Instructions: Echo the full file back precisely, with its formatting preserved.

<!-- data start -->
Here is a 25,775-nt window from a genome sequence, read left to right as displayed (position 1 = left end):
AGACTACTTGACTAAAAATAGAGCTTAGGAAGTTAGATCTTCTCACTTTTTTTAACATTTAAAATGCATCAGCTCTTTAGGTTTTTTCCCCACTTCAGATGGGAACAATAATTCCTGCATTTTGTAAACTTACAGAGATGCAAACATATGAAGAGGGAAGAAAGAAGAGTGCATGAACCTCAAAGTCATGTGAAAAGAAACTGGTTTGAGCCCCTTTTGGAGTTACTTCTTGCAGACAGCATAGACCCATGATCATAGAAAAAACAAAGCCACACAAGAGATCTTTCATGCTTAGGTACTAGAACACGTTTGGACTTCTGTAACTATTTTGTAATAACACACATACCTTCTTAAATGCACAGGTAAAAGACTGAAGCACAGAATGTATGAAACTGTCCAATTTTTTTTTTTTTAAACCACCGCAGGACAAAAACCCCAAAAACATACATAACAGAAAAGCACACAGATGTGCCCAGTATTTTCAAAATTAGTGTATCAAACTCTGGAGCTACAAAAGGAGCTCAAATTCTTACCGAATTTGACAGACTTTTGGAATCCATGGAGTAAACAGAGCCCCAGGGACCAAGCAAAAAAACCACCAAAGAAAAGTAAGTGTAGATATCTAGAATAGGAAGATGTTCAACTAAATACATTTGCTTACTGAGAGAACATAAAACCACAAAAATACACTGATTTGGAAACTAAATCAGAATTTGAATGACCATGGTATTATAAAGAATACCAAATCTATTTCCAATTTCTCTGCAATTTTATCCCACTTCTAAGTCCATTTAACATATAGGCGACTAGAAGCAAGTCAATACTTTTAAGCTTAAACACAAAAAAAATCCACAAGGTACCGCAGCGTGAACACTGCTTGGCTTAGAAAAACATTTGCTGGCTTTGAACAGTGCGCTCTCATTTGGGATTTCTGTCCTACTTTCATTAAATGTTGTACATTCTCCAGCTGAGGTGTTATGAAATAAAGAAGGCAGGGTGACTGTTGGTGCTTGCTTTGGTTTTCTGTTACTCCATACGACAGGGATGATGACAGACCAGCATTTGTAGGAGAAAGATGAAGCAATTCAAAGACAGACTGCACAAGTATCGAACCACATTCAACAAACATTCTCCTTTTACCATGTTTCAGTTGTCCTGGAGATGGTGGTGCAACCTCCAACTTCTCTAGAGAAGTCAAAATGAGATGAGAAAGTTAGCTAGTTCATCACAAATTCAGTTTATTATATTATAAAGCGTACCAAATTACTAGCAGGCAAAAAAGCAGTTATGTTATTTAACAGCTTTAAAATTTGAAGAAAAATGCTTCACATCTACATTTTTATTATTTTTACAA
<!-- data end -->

Here is a 25,775-nt window from a genome sequence, read left to right as displayed (position 1 = left end):
AGACTACTTGACTAAAAATAGAGCTTAGGAAGTTAGATCTTCTCACTTTTTTTAACATTTAAAATGCATCAGCTCTTTAGGTTTTTTCCCCACTTCAGATGGGAACAATAATTCCTGCATTTTGTAAACTTACAGAGATGCAAACATATGAAGAGGGAAGAAAGAAGAGTGCATGAACCTCAAAGTCATGTGAAAAGAAACTGGTTTGAGCCCCTTTTGGAGTTACTTCTTGCAGACAGCATAGACCCATGATCATAGAAAAAACAAAGCCACACAAGAGATCTTTCATGCTTAGGTACTAGAACACGTTTGGACTTCTGTAACTATTTTGTAATAACACACATACCTTCTTAAATGCACAGGTAAAAGACTGAAGCACAGAATGTATGAAACTGTCCAATTTTTTTTTTTTTAAACCACCGCAGGACAAAAACCCCAAAAACATACATAACAGAAAAGCACACAGATGTGCCCAGTATTTTCAAAATTAGTGTATCAAACTCTGGAGCTACAAAAGGAGCTCAAATTCTTACCGAATTTGACAGACTTTTGGAATCCATGGAGTAAACAGAGCCCCAGGGACCAAGCAAAAAAACCACCAAAGAAAAGTAAGTGTAGATATCTAGAATAGGAAGATGTTCAACTAAATACATTTGCTTACTGAGAGAACATAAAACCACAAAAATACACTGATTTGGAAACTAAATCAGAATTTGAATGACCATGGTATTATAAAGAATACCAAATCTATTTCCAATTTCTCTGCAATTTTATCCCACTTCTAAGTCCATTTAACATATAGGCGACTAGAAGCAAGTCAATACTTTTAAGCTTAAACACAAAAAAAATCCACAAGGTACCGCAGCGTGAACACTGCTTGGCTTAGAAAAACATTTGCTGGCTTTGAACAGTGCGCTCTCATTTGGGATTTCTGTCCTACTTTCATTAAATGTTGTACATTCTCCAGCTGAGGTGTTATGAAATAAAGAAGGCAGGGTGACTGTTGGTGCTTGCTTTGGTTTTCTGTTACTCCATACGACAGGGATGATGACAGACCAGCATTTGTAGGAGAAAGATGAAGCAATTCAAAGACAGACTGCACAAGTATCGAACCACATTCAACAAACATTCTCCTTTTACCATGTTTCAGTTGTCCTGGAGATGGTGGTGCAACCTCCAACTTCTCTAGAGAAGTCAAAATGAGATGAGAAAGTTAGCTAGTTCATCACAAATTCAGTTTATTATATTATAAAGCGTACCAAATTACTAGCAGGCAAAAAAGCAGTTATGTTATTTAACAGCTTTAAAATTTGAAGAAAAATGCTTCACATCTACATTTTTATTATTTTTACAA